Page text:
By Anke van den Hurk, Senior Adviser at Plantum NL and an APSA EC Member from 2010-2016
Why are you keen to work in agriculture? This was often the first question people asked
me in job interviews.
I was born in Amsterdam, the Netherlands. My father’s vegetable garden was the first trigger for my interest in agriculture. The second was the genetics lessons in biology classes during secondary school.
I combined these two inspirations to go on to study plant breeding at the University of Wageningen.
During my studies, it soon became clear that I had an interest in interfacing with elements of plant breeding, people and foreign culture. I pursued this interest through agricultural development project opportunities abroad. With CIMMYT, I took a six-month trip to Mexico where I worked with Dr. S. Rajaram on a wheat breeding project, which was the first of many valuable learning experiences abroad that followed.
In Turkey and Syria I furthered my wheat breeding field study at CIMMYT Turkey and the headquarters of ICARDA, where I gained valuable insight into the importance of understanding the farming fields for which we are breeding. For example, wheat of about half-a-metre high from the fertile soils of ICARDA only turned out to grow 15-20 centimetres in the farmers’ fields, while parent-lines of about a metre high, almost valueless at the station, turned out to be an appropriate and healthy crop in the farmers’ fields. In other words, what constitutes a healthy crop in a farmer’s field is unique to that particular field.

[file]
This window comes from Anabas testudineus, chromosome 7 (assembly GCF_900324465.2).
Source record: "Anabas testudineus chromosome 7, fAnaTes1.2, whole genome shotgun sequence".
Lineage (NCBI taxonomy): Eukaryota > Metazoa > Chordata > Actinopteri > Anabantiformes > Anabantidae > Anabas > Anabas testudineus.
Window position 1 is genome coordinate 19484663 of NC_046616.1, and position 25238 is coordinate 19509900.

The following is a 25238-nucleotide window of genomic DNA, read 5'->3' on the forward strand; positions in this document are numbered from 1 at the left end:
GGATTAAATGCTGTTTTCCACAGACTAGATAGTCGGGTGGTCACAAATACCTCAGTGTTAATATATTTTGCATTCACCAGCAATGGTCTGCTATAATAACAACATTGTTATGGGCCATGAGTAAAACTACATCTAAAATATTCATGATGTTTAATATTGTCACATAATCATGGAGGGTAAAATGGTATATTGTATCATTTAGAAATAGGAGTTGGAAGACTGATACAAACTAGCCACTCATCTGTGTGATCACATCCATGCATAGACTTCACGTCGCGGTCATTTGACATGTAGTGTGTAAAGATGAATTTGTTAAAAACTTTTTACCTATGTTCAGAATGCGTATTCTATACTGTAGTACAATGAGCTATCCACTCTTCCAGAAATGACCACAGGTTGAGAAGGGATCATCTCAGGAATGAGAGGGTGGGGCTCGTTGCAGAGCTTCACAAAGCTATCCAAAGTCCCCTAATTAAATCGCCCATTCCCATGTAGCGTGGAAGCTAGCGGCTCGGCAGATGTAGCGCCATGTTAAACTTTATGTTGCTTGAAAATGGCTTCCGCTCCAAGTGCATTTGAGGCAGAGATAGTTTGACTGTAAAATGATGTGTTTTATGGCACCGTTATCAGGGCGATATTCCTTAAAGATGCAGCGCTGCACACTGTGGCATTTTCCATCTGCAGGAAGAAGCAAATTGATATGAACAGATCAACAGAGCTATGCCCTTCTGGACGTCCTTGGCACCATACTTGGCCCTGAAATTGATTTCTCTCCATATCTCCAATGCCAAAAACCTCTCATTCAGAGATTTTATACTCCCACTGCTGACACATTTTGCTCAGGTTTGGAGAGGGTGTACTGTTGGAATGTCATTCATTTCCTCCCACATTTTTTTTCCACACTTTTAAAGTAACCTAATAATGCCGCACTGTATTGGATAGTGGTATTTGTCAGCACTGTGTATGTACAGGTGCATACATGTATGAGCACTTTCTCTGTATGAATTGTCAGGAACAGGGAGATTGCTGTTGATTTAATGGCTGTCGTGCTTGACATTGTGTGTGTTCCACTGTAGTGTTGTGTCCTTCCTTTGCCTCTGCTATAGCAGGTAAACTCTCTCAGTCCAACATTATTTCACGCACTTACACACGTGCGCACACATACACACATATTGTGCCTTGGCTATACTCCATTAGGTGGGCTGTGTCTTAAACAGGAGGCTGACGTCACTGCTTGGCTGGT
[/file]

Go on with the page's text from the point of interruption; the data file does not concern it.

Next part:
Studying on plant breeding does not make one a practical breeder – this became clear in my first job at Nunhems Zaden, the Netherlands, where I really learned the daily practices of breeding, selection and seed production for several
types of vegetable crops.
When the opportunity arose to become an agriculture teacher in Ethiopia, I strapped on a backpack and jumped on a plane to Mekele
for a new adventure at a new university, starting from scratch with limited resources. Aside from teaching, I was actively involved in a survey on a Global 2000 project developed by Dr. Norman Borlaug (Nobel Laureate), Ryoichi Sasakawa (Nippon Foundation) and the former US President Jimmy Carter.
I learned a lot about Ethiopian culture and really enjoyed my interactions with farmers, as well as getting to understand their experiences with the programme and their needs to improve yield and quality.
My interest in ‘ownership’ of genetic resources and plant varieties was raised during my work for Bioversity, an international organisation dealing with the conservation and sustainable use of biodiversity. In Rome I looked into training modules on the optimisation of conservation, while in Colombia I focused more on practical examples of optimal conservation systems for cassava.
In 2001, my path brought me to Plantum, the Dutch Seed Association, where I was able to really bring together all the elements that give me energy: plant breeding, a beautiful and very innovative sector, an international sector with a wide range of people, and the possibility to further specialise myself in biodiversity legislation. Initially focusing on the Netherlands, I would later go on to represent the Dutch breeding sector at various international forums.
Being an APSA EC member for the last six years was an interesting experience. Highlights include the well-attended annual meetings, the finalisation of the new constitution, and the improvement of technical and legal matters of the association, the latter of which I contributed to a great deal.
Though my tenure as an EC Member is through now, I will continue to work closely with APSA through Plantum, offering support to further professionalise the seed sector within the region.
In my opinion, our goals can only be reached if a reasonable set of rules and regulations are developed, allowing sufficient freedom for all types of seed companies to operate – be they national or international, small or big – while respecting and valuing the work done by others. Solidarity in the sector is therefore important.
This article initially was published in Asian Seed, Volume 23, Issue 1 (January & February 2017). Click to download the issue.